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Django model constraints
Django models and forms provide various options how to validate incoming data and catch data inconsistency. One can set up such things like:
- form field validations
- form complex (multi-field) validations
- model validations
- model complex (multi-field) validations
- additional manual validations in view
Those are okay, but not perfect for all possible cases. The reason is form validators can be bypassed in cases where forms and ORM models are not used - like admin (assume here you did not specify extra form for admin) or - and the most likely - direct manipulation with the database. Like dump restoration or import from another (3rd party) tool - like psql. Those cases are out of Django app control and the only way is to have some kind of "validations" directly in the database. That's when constraints come to the game.
Django does support model constraints. That means that any constraint defined on a model is later reflected to the database via database migrations and sits there. If you attempt to violate your rules by inserting directly into the database you will get caught.
Let's assume this simple model which represents Facebook's OG tags.
class OgTag(models.Model): page = PageField(blank=True, null=True ) url = models.CharField(blank=True, max_length=255) name = models.CharField(max_length=50) value = models.TextField(blank=True, null=True) image = FilerImageField(blank=True, null=True, on_delete=models.CASCADE) is_default = models.BooleanField(default=False) objects = OgTagManager() def get_image(self): if self.image: return self.image.url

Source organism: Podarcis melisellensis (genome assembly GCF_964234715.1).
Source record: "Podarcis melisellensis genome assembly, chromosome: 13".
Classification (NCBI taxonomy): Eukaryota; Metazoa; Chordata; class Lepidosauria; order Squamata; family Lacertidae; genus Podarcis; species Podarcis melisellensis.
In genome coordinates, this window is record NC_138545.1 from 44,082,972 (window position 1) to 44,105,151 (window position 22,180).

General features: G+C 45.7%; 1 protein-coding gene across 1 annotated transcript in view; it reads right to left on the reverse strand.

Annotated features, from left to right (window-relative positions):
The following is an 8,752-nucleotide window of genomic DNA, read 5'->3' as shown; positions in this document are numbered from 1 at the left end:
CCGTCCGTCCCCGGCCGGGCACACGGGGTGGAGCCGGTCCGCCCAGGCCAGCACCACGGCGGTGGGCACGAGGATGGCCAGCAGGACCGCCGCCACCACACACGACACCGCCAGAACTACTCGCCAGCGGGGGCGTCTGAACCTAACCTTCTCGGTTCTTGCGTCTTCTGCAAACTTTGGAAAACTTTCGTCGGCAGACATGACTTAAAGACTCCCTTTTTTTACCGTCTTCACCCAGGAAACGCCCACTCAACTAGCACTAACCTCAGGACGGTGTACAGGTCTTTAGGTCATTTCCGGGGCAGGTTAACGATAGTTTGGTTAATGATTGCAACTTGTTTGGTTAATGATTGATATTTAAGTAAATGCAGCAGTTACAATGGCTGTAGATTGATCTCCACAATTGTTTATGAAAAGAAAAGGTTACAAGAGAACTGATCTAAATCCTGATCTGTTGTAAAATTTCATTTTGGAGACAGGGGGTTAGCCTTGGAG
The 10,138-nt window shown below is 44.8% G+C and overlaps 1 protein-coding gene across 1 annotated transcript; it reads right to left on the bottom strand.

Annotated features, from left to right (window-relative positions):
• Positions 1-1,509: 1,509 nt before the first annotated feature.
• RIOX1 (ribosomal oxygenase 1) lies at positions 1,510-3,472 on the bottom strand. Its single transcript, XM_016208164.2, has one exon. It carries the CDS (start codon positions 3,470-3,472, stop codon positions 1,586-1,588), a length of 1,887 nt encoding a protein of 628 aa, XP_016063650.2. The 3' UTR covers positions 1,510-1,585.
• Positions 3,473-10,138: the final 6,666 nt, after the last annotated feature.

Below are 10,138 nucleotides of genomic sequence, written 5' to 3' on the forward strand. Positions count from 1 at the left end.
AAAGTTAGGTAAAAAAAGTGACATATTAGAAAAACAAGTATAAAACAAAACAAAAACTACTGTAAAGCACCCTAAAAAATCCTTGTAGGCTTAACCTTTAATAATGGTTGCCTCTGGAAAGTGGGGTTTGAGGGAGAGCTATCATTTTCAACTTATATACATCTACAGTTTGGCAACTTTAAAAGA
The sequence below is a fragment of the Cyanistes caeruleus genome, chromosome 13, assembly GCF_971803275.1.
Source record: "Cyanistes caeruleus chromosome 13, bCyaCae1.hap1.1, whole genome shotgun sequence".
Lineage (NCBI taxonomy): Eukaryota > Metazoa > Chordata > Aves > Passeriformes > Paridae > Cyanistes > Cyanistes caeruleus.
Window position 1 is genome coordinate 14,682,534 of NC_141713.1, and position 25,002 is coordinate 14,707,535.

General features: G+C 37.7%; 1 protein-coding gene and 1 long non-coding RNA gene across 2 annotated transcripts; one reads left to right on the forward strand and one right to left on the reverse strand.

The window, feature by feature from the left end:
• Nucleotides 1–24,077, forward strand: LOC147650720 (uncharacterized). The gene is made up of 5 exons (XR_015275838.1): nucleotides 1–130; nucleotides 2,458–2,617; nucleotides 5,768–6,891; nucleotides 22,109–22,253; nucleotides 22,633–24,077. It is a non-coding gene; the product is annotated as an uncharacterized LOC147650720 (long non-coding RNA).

Let's assume the following rules:
urlare similar fields
pageis a list of site pages and
urlis for arbitrary URL
- both are mutually exclusive
- but one of them is required
is_defaultis unique in a combination with
imageare mutually exclusive
- but one of them is required
Those rules can be enforced quite easily with form
clean() validation method. But you can also set up
model constraints that will be in sync with your database:
class OgTag(models.Model): ... class Meta: constraints = [ models.CheckConstraint(check=~Q(value="") | Q(image__isnull=False), name="image_or_value"), models.CheckConstraint(check=Q(value="") | Q(image__isnull=True), name="image_or_value_not_both"), models.CheckConstraint(check=~Q(url="") | Q(page__isnull=False), name="page_or_url"), models.CheckConstraint(check=Q(url="") | Q(page__isnull=True), name="page_or_url_not_both"), models.UniqueConstraint(fields=["name"], condition=Q(is_default=True), name="unique_defaults"), ]
Now you just need to run database migrations and you are all set up.
One (big) downside that comes with constraints is that Django cannot catch, parse and map database errors to some sane error messages, so you just get regular database errors which lead to HTTP 5XX error code. To prevent this, you need to reflect those constraint rules to a form validation where you can construct user-friendly error messages. Then you are fully set up.